ABSTRACT Mária SABOLOVÁ
– President of the Board of Directors of the Slovak National Center for Human Rights, Nationalities and the Status of Women
Comments on the problem of cults in Slovakia from the point of view of an elected representative
- At the beginning, Mária Sabolová said that in her capacity as a politician and an elected representative, she was aware of the social problems caused by cults, and of the threats posed by them to families and individuals, as well as to the society itself.
- The speaker went on to reveal how she had personally come up against the sectarian phenomenon:
- first of all, she met members of the Sri Chinmoy cult (one of them was the daughter of a Slovak Member of Parliament) who tried, through a private visit to the Parliament, to involve the Members of Parliament in their actions
- then she met some Moonies who in detail informed the Members of Parliament of their activities and invited them to their mass marriage ceremonies – this invitation was declined;
- and finally, a friend of hers who had his own psychologist practice told her about the negative effects caused by cults, particularly as regards the mental health.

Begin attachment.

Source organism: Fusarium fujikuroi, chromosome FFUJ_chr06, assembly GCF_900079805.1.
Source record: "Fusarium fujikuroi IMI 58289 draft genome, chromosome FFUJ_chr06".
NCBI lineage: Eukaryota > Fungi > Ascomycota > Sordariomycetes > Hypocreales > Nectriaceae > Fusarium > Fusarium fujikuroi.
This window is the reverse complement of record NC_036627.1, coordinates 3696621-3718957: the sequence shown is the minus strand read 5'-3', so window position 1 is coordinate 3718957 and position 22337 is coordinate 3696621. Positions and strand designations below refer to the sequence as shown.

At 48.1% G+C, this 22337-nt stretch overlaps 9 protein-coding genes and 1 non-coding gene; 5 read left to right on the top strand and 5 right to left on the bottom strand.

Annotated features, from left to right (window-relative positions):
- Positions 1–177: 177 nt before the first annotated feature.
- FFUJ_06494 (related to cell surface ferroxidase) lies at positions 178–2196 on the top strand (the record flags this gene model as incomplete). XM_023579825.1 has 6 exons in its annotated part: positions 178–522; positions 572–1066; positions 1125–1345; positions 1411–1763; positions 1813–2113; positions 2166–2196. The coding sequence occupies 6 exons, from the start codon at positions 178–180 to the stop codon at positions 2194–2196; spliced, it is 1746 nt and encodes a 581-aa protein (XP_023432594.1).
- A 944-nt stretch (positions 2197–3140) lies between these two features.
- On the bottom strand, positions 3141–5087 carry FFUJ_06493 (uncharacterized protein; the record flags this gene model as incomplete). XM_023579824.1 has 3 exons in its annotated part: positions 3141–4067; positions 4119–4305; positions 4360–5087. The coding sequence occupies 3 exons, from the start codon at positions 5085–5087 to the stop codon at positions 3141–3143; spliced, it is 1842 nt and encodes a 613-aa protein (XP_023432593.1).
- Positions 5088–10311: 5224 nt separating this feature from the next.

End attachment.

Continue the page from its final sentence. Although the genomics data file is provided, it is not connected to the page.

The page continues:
- Mária Sabolová then expressed her expectations as to her participation in this FECRIS conference: she hoped to contribute to the Slovak Parliament’s better understanding of cults and their destructive effects. The Parliament reflects Slovak society – relatively unaware and uninformed about cults. Up to the present, the Slovak Parliament has made no pronouncements on this subject.
Mária Sabolová would like to put these problems on the table in two parliamentary committees of the National Council of the Slovak Republic: the Committee of Public Health and the Committee of Human Rights, Nationalities and the Status of Women, of which she is a member.
The speeches were mainly centred around three themes:
- The shortcomings of the law in many countries regarding the attempts to convert State functionaries and similar people. In France, the status of civil servant does, however, lead to proceedings being brought in the event of proven active proselytising.
- The excessive number of authorised hospital visits granted by psychiatrists to cult members, in spite of opposition from the families of followers.
- The preparation of a dictionary aimed at the hearing-impaired: French law on patients’ rights raises issues that merit some reflection.